By NANCY COOK LAUER
The state Elections Commission will hear concerns about Hawaii County’s Elections Office at its May 30 meeting, according to one of its commissioners.
The meeting comes almost five months after four county elections employees, including Program Administrator Pat Nakamoto and Warehouse Manager Glen Shikuma, were fired after allegations surfaced of a private sign-printing business and drinking parties being conducted at a leased county warehouse where election equipment is stored.
The employees have appealed their termination and are now in various stages of the grievance process allowed by their collective bargaining contracts, after the County Council refused a settlement offer that would have given them $10,000 each, a public letter of apology and their jobs back.
Hilo Councilman Dennis Onishi has been raising questions about how the office is being managed with the loss of senior staff. He’s written letters to elections commissioners and the state’s chief election officer detailing his concerns. On Thursday, he’s flying to Honolulu to meet with the state ombudsman, Onishi said.
“I’m just concerned about the whole election issue. I want to make sure that the voters of this island have a fair and open election,” Onishi said. “I don’t want to see, because of unexpected events, we might have to do a new election. That’s why I want to get the state involved.”
Among concerns Onishi wrote in his letters were that unauthorized county employees and officials, including active candidates for election, have been seen in restricted areas of the office where confidential documents are stored. Onishi also said employees from other departments who are filling in for elections workers aren’t trained in the process and longtime volunteer control center and poll workers have said they won’t volunteer this year because they are upset about the firings. He also said employees have a lot of complaints they’re afraid to bring forward for fear of retaliation.
Onishi provided copies of letters from anonymous volunteers saying they won’t participate in the election this year. Mayor Billy Kenoi has also received a rash of letters, some from volunteers and others just supporting Nakamoto and asking she get her job back.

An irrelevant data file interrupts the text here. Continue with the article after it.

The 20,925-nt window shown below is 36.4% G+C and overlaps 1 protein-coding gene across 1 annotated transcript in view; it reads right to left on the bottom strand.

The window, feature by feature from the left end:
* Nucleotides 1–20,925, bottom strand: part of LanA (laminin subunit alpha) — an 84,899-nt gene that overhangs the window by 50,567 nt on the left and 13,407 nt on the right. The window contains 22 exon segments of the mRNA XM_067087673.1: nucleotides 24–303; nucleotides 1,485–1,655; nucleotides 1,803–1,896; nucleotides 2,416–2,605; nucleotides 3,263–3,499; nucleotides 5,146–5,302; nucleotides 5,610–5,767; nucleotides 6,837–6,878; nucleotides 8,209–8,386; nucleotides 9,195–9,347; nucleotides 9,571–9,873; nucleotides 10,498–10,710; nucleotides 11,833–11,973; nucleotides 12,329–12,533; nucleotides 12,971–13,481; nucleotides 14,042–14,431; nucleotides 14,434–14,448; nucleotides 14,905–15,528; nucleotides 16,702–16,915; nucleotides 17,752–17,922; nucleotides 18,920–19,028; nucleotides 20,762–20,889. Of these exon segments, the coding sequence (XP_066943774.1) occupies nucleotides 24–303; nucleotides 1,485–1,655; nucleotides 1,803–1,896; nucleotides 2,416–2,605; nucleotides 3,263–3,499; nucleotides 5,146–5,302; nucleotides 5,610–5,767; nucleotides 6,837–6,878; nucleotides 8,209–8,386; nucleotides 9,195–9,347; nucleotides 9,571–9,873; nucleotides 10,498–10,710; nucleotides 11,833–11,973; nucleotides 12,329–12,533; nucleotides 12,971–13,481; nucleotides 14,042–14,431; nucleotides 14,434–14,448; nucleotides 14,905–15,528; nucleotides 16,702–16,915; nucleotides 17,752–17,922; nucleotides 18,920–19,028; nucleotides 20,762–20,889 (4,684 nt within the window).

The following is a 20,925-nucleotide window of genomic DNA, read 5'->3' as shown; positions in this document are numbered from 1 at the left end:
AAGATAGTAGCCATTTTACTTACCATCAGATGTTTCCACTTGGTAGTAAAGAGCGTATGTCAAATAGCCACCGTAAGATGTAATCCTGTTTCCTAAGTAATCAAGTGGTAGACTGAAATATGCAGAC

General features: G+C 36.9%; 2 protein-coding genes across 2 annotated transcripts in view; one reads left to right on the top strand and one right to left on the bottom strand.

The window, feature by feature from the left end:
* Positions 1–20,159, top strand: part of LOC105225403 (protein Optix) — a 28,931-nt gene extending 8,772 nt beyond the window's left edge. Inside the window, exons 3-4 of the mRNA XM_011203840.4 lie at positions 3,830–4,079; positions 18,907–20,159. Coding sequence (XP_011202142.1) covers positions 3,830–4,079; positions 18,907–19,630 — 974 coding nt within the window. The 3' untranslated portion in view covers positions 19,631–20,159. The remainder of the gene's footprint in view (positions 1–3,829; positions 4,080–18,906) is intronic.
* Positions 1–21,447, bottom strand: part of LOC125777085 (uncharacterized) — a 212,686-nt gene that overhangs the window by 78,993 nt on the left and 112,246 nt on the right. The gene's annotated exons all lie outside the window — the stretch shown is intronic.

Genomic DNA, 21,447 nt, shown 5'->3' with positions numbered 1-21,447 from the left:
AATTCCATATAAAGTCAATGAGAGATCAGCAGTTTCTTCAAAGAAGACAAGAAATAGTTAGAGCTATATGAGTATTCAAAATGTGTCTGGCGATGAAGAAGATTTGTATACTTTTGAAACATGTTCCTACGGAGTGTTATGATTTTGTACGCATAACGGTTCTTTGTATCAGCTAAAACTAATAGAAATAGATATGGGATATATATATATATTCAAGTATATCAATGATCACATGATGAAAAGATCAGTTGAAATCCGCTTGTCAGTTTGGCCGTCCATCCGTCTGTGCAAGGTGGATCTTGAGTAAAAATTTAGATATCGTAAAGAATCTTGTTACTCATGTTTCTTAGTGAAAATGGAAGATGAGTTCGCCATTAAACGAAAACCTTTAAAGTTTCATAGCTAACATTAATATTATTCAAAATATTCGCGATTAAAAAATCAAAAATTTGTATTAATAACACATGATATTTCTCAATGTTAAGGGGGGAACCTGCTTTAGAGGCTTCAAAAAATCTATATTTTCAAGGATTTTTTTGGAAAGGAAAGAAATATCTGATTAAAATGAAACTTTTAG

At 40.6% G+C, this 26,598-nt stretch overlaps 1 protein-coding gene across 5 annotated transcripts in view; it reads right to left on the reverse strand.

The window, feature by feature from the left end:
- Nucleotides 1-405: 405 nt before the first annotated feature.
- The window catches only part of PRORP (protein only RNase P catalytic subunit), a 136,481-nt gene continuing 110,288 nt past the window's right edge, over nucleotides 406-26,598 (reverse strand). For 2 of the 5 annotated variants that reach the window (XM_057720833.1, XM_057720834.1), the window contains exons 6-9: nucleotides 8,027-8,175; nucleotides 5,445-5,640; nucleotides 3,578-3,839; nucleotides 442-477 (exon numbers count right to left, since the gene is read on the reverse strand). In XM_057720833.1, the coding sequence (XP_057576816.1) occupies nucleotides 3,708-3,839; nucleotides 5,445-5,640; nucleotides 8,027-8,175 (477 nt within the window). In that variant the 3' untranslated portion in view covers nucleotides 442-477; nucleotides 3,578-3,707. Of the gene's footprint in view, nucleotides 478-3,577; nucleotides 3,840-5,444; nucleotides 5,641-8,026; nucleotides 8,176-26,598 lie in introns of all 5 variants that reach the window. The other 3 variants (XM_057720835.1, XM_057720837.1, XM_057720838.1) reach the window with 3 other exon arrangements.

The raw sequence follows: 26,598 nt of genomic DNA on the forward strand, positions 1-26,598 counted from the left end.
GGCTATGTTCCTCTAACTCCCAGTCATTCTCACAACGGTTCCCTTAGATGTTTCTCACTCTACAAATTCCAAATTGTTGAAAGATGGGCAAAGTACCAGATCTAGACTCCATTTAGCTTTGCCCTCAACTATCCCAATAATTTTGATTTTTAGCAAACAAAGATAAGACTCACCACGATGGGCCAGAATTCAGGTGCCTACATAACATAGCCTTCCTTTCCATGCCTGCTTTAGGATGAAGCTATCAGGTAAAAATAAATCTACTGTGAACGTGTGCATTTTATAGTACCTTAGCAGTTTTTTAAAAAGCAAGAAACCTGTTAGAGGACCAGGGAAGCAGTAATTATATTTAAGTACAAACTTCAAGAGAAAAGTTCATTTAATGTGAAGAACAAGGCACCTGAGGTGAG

Kenoi told Stephens Media he’s doing his best to stay out of the fray. The Elections Office is run from the Clerk’s Office and controlled by the County Council, but Kenoi’s Human Resources Department is involved because of the collective bargaining agreements.
“I read all my correspondence,” Kenoi said when asked if he was aware of the letters.
County Clerk Jamae Kawauchi said Friday she sent a memo May 7 to County Council members and office staff, telling them certain areas of the Elections Office are off-limits. She said the incident she was aware of was an office employee who went into the restricted area unknowingly, and who since sent an apology.
“It was innocent. It was one of our employees,” Kawauchi said. “She didn’t know.”
Kawauchi added personnel handling confidential information are trained to not leave documents in plain sight, and to turn documents face-down on their desks when they are away from them.
State Chief Elections Officer Scott Nago, in a May 9 letter addressing Onishi’s concerns, said in combined state and county elections, duties are split, with the county responsible for voter registration, absentee voting and storage of election materials. The state is responsible for operating election day polling places, operating the voting system, counting the ballots and reporting the results.
“We recognize that your elections division is challenged by a steep learning curve, a monumental task and limited time,” Nago said in the letter. “The Office of Elections has made it clear to the county clerk and her staff that we are available to provide assistance with regards to state election matters.”
State Elections Commissioner Margaret Masunaga, a Hawaii Island appointee of former state Senate President Colleen Hanabusa, and deputy planning director for the county in its Kona office, said the Elections Commission meets at 10 a.m. May 30 in Honolulu.
Kawauchi said she will be attending the meeting.
“Yes, I will be attending the meeting and I look forward to answering any questions the commission will have,” she said.
Masunaga said the agenda hasn’t come out yet, but she’s aware the county issue is on it at the request of fellow Hawaii Island Commissioner Brian Nakashima, an appointee of former Chief Justice Ronald Moon. Nakashima couldn’t be reached for comment Friday.
“He doesn’t speak too much, but when he does, everybody listens,” Masunaga said of Nakashima. “When he wrote, I took that seriously.”
Email Nancy Cook Lauer at firstname.lastname@example.org.